Search Continues for Passenger that Jumped Off Cruise Ship

The search continues for a passenger reported overboard from a cruise ship approximately 750 miles northeast of Hilo Wednesday.

Flickr Photo

Flickr Photo

The total search area currently covers approximately 7,000 square miles.

Two Coast Guard HC-130 Hercules airplane crews searched an area of approximately 3,000 square miles.

A Navy P-3 Orion airplane crew from Navy Patrol Squadron FOUR based at Marine Corps Base Kaneohe also joined the search Thursday and has covered approximately 4,300 square miles. As part of the AMVER program, the commercial tug and barge Moku Pahu has searched approximately 127 square miles. The Grand Princess also continues to search.

Watchstanders at the Coast Guard Joint Rescue Coordination Center were notified at approximately 1 p.m. Wednesday by the crew of the Grand Princess that an American female was overboard. The initial report stated the passenger was 30 years old, but recent information indicates she is 54 years old.

The passenger was last seen at approximately 12 p.m. Wednesday.

AMVER, sponsored by the United States Coast Guard, is a unique, computer-based, and voluntary global ship reporting system used worldwide by search and rescue authorities to arrange for assistance to persons in distress at sea. With Amver, rescue coordinators can identify participating ships in the area of distress and divert the best-suited ship or ships to respond.

For more information, contact the 14th Coast Guard District public affairs office at (808) 535-3230.

Cruise Passenger in Hawaii Jumps Ship… Still Not Found

Statement from Grand Princess on Overboard Passenger:

Today aboard Grand Princess at approximately 1 pm ship’s time (2 pm PST) while the ship was en route to Hawaii from San Francisco, a passenger was witnessed intentionally going overboard, and this was confirmed by Closed Circuit TV.

Flickr Photo

Flickr Photo

The incident happened as the ship was approximately 650 miles northeast of Hilo, Hawaii.

Upon being notified by a witness, the ship turned around and began searching in the area where the passenger was seen going overboard. The passenger, who is a 54-year-old woman and a US citizen, has not yet been located.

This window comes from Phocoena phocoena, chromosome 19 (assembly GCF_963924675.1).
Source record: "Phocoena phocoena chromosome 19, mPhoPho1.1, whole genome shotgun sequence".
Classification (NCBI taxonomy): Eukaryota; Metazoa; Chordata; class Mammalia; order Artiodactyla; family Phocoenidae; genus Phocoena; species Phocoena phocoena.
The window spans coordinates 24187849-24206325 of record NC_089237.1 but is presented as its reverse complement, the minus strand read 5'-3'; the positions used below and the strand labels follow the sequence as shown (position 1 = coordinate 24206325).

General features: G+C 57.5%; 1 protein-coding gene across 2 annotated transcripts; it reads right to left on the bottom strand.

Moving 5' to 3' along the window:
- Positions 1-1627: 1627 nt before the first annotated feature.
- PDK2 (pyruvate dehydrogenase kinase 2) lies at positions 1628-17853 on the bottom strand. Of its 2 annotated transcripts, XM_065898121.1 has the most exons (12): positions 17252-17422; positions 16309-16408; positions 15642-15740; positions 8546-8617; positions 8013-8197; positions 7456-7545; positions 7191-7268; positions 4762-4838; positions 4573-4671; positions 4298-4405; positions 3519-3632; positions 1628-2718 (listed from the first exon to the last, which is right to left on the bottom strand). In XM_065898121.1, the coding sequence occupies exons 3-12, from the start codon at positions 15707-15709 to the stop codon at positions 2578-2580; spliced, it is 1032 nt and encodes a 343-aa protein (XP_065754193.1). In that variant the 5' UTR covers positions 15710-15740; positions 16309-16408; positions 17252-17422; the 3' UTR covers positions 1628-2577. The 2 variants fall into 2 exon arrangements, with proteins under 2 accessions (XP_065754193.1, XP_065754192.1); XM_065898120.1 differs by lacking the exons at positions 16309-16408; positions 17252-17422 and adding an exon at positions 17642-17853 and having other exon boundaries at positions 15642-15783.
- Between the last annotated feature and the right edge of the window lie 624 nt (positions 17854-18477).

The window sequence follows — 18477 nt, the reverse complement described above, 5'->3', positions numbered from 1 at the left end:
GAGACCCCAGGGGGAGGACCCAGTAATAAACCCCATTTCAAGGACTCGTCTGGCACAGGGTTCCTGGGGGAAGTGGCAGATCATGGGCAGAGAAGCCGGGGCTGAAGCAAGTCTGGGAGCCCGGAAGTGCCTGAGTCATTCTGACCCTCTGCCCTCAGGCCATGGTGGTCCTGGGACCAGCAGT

We immediately notified both the U.S. Coast Guard and FBI.

Grand Princess is on day 3 of a 15-day Hawaii cruise sailing round-trip from San Francisco.

Public’s Help Sought in Locating Missing Oahu Mariner

The Coast Guard is asking for the public’s assistance in locating a mariner last seen departing Ala Wai boat harbor Thursday evening.

The Coast Guard asks for assistance in locating 60-year-old Greg Stephanoff last seen departing Ala Wai boat harbor on his 42-foot Catalina sloop, "C:DRIVE."

The Coast Guard asks for assistance in locating 60-year-old Greg Stephanoff last seen departing Ala Wai boat harbor on his 42-foot Catalina sloop, “C:DRIVE”.

Greg Stephanoff departed the Ala Wai boat harbor alone on his 42-foot Catalina Sloop, C:Drive, at approximately 8 p.m. Thursday. His destination was unknown and he has not been heard from since.

Stephanoff’s vessel is white with a grey canvas dodger over the cockpit. Stephanoff is 60 years old, approximately five feet eleven inches tall and 160 pounds. He was last seen wearing khaki cargo shorts and a beige aloha shirt.

Greg Stephanoff

Greg Stephanoff

Stephanoff mentioned to friends wanting to sail to Hanalei Bay on the north shore of Kauai, but a float plan was not filed.

The Coast Guard is asking all mariners to report any sightings to the Coast Guard over VHF marine radio channel 16 or to contact the Sector Honolulu Command Center at 808-842-2600.

 

Search to Resume Tomorrow for Missing Kayaker Off the Big Island

Land, Aerial and Dive searches were conducted by Fire and Rescue companies from the South Kohala and Kailua-Kona Fire Stations in hopes of locating a 66 year old male who was separated from his vessel while fishing off the Kawaihae coast.

A Coast Guard MH-65 Dolphin helicopter

A Coast Guard MH-65 Dolphin helicopter

The victims vessel was found adrift, prompting a coordinated search utilizing resources from the Hawaii Fire Department, USCG, DLNR and Hawaii Police Department. The victim has not been found.  USCG will search through the night. HFD will resume it’s search at first light in the morning.

Situation Found at Scene:
Missing Kayaker, a 66 year old male separated from his vessel. Kayak was found adrift approximately 300 yards north of  the Kawaihae Harbor mouth and approximately 50 yards from shore.  The Kayaker was last seen on his kayak around 10:00 am by boaters in the area.

 

Coast Guard Conducts Harbor Tour with Rep. Tulsi Gabbard